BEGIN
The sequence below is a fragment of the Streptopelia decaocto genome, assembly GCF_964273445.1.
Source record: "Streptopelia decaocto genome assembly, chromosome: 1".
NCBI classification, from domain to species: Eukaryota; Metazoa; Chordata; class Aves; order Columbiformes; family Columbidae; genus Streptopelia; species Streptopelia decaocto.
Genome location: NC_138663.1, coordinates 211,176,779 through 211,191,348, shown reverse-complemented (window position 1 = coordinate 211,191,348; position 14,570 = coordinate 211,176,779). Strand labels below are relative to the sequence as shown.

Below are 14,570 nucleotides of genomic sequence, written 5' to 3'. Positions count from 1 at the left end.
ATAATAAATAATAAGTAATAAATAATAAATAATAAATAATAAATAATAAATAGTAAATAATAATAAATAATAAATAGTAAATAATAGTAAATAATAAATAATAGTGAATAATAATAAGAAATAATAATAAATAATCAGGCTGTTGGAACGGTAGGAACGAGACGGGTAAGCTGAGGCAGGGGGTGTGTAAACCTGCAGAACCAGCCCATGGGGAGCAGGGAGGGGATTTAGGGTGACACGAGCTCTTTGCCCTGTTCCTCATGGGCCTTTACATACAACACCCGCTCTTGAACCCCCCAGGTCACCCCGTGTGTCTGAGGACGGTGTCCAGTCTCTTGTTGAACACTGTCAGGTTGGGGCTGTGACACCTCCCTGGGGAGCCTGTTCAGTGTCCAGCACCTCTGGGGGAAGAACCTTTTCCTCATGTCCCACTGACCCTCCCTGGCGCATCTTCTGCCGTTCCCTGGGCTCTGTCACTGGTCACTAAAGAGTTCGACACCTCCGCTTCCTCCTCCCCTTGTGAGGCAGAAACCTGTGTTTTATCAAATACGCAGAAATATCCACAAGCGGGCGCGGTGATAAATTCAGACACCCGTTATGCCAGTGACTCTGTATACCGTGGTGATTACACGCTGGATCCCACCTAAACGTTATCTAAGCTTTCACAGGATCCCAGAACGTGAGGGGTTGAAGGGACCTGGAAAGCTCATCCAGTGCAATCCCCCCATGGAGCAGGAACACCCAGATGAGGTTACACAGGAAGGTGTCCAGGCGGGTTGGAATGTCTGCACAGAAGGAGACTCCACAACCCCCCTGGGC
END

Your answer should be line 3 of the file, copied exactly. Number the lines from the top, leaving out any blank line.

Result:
NCBI classification, from domain to species: Eukaryota; Metazoa; Chordata; class Aves; order Columbiformes; family Columbidae; genus Streptopelia; species Streptopelia decaocto.